Vilvens signs with Mount St. Joseph SBAAC awards girls tennis all-stars Layman inducted into Miami University Athletic Hall of Fame SBAAC hands out awards to First Team girls’ soccer all-stars John D Marks Fourteen indicted by Brown County Grand Jury Commissioners donate to task force Voters return Worley to the bench Georgetown Police Department welcomes new officers Ruby A Ratliff Donna J Moore Stella M Glasscock Ellen L Gelter Alverda T Guillermin Justin N Beach EHS dedicates ‘Kiser Court’ SBAAC awards First Team football all-stars, winning teams Sizer earns SBAAC American Division Volleyball Player of Year honors for 3rd straight year Broncos to host Blue Jays for OHSAA ‘Jimmy Young’ Foundation Game, Nov. 17 Vern W Kidd Jr Brown County Election Results – 2017 Michael D Hines Raymond W Napier Leslie E Boyle Gary L Barber Meth makes a comeback The bomber crash of 1944 4-H holds ‘shootout’ with BCSO County jobless rate falls Russell K Wolfer SHAC recognizes volleyball all-stars SHAC cross country all-stars take home awards Eastern girls finish runner-up in SHAC golf standings Week 10 football roundup Kathleen J Bright Sister Marjean Clement Veterans Service Office Moves G’town FFA has great fair Bald Eagles spotted 2017 Celebration of Lights being planned Eight indicted by grand jury Carlos L Beck Georgetown XC teams qualify for regional championship meet Warriors advance to Div. II Regional Meet Lady Rockets reach end to successful volleyball season Week nine football roundup Lady Warriors regional bound Amy J Caudill Bertha Lindsey Bobby S Conley Body found in ditch, investigation underway Former Aberdeen Fiscal Officer pleads guilty Keeping kids safe on the school bus Mary E Hahn Gary R Cornette Week 8 football roundup Notable soccer season reaches end for G-Men Lady Broncos are SBAAC American Division XC champs SHAC XC title goes to Lady Warriors Arthur Smith Eugene M Jennings Jr Billy R Kilgore Sr Carol D Roberts Thelma L Gray Sheriff Ellis meets President Trump Quarter Auction to pay for fire engine restoration Upcoming Quarter Raffle, Oct. 14 to benefit PRC Man found dead in ditch Rev Alvin B Woodruff Jackson L Russell Lady Broncos bring home 11th SBAAC American Division title in 12 years Lady Rockets wrap up regular season Warriors rally for win Broncos make it two in a row Helen L Whalen Veterans saluted at the Brown County Fair Fayetteville cancels school after threat Tommy J Stamper Sue Day Broncos move closer to SBAAC American Division title Lady G-Men working hard, showing improvement Sports complex soon to open in Mt. Orab Week 6 football roundup H Ray Warnock Jennings faces multiple sex offenses Georgetown nears water system completion Bible Baptist Barbeque brings big crowd Linda Taylor Rene Sizemore-Dahlheimer Eugene Snider Eric Workman Gregory Terry Edith M Moore Eileen Womacks Michael C Jennings Janice K Brunner Cheer squads compete at ‘Little State Fair’ Truck, tractor pulls draw a crowd at Brown County Fair Week 5 football roundup Lady Broncos rise to 11-6 with win over Batavia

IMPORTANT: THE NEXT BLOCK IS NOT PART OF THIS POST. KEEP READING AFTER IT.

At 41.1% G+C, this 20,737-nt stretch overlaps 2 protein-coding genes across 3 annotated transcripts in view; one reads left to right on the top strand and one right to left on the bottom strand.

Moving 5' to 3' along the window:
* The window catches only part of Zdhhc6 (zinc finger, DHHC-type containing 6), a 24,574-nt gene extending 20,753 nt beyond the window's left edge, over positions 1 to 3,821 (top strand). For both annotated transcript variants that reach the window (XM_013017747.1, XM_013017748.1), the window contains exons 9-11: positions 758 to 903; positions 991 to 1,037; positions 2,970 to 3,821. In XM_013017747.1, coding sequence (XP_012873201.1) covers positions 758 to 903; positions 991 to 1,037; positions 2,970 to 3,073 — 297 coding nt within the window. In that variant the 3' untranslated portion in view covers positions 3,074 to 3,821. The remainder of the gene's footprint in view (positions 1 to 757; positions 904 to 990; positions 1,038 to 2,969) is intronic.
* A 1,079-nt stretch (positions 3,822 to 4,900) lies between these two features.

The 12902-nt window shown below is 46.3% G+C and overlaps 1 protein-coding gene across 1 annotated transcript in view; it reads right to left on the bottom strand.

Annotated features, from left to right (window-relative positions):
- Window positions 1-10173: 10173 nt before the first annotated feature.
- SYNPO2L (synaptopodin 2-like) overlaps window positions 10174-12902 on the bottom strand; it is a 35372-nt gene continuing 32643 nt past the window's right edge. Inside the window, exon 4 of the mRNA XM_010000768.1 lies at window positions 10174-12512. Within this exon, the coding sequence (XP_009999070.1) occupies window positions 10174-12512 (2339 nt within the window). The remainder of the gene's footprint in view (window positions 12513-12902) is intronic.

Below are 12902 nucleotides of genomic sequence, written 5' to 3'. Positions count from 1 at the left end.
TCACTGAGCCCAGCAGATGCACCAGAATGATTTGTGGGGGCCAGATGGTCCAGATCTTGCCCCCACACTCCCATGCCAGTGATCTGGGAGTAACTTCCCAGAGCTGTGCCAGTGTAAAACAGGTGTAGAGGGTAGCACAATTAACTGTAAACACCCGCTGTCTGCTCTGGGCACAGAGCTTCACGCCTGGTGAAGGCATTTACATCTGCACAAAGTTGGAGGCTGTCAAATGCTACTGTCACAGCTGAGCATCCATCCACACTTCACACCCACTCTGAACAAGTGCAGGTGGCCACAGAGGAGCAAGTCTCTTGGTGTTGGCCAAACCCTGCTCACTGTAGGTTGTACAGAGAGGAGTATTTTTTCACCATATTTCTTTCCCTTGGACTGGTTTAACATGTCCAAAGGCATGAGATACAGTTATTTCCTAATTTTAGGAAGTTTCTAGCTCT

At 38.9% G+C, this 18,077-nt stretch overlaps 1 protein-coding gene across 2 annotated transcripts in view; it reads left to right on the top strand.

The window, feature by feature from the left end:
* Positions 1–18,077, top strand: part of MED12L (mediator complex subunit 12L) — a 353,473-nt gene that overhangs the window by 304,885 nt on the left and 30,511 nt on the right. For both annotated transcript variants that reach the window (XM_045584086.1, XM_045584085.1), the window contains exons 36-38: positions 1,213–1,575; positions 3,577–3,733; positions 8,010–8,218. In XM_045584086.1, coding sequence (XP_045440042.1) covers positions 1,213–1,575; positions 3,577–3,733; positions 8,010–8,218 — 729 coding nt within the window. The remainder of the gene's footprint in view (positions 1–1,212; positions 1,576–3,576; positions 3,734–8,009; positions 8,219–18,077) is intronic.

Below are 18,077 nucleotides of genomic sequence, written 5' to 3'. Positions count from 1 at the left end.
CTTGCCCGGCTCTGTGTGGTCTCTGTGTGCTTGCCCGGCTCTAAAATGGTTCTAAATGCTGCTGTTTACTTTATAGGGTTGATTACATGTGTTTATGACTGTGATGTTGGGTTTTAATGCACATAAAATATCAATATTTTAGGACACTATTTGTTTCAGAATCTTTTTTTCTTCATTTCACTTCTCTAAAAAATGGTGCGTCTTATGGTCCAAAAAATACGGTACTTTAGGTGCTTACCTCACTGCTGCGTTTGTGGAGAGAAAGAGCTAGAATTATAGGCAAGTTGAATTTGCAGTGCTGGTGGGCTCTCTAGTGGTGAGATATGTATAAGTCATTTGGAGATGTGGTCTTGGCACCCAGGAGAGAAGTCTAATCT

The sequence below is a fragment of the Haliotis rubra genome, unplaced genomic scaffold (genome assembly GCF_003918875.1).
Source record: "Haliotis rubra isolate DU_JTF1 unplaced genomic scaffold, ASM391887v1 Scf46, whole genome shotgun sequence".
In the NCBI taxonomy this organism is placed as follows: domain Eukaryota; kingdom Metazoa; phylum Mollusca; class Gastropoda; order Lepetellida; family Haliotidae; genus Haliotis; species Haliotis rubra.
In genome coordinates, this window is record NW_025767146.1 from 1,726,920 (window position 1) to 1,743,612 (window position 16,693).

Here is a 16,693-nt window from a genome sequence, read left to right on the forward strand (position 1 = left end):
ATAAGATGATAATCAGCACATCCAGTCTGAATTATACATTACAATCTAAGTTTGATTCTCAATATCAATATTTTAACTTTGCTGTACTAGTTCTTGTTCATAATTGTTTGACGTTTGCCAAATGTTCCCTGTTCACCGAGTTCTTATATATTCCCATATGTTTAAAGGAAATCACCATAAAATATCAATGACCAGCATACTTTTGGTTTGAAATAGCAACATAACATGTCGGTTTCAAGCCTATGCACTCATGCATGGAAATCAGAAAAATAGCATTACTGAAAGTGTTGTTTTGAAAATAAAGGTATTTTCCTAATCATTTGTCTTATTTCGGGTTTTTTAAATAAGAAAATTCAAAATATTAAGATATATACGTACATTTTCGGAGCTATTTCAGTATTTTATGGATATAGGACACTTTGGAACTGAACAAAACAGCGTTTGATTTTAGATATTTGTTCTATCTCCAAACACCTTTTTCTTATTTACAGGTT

Disabilities: Peyton has his place with Murphys

It hasn’t been easy. Yet the Murphys persevere and, better yet, have grown as people through their experience of having a son with severe disabilities. Kelly Murphy reads this column in the Georgetown (Ohio) News Democrat.

In a telephone interview, 43-year-old Murphy said, “I carried Peyton full-term a week past my due date and went in for a regular ultrasound. They said the baby had no heartbeat and we had an emergency c-section. Peyton was born with a ‘zero’ Apgar score and was revived after three minutes. He had substantial brain damage because loss of oxygen had already been happening.”

Peyton early on had heart problems, seizures, and a feeding tube. Physicians advised the Murphys to permanently give Peyton up to a children’s facility that could handle his projected medical and physical needs.

But they chose to raise Peyton at home. He’s now 17.

The Murphys over the years have paid for Peyton’s medical care using private insurance. Kelly and husband Nathan both work full-time and Peyton doesn’t receive care outside school. The Murphys go everywhere with him, and have never been out to dinner by themselves without him since his birth. Peyton has seizures, and has never walked, talked or sat without assistance. He eats pureed food with help. Peyton is legally blind, too. He has full-time nursing care at his public school. To communicate, Peyton uses his head to operate a “switch” directly connected to a laptop computer.

She said, “We have had every therapy for him, including physical, occupational, speech, and vision.”

Kelly herself has had many health issues, including some related to Peyton’s care. She said, “I have degenerative disc disease and had stomach hernia surgery from lifting him. In 2013, I had a brain aneurysm.

Kelly advised new mothers of a child with severe disabilities: “The joy he will bring will far outweigh the hardship. Peyton ministers to people daily and has changed so many lives. People watch us with him and the care we provide is heartfelt. People see how much happiness being out and about brings him. And he brings a lot of joy to a lot of people.”

Right now, the Murphys are trying to raise money for a handicapped accessible van for Peyton and his siblings. Please visit GoFundMe.com at “Wheelchair Van for Peyton.”

Facebook: Disabilities by Daniel J. Vance. [Sponsored by Blue Valley Sod and Palmer Bus Service.]

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Daniel Vance

Contributing Columnist

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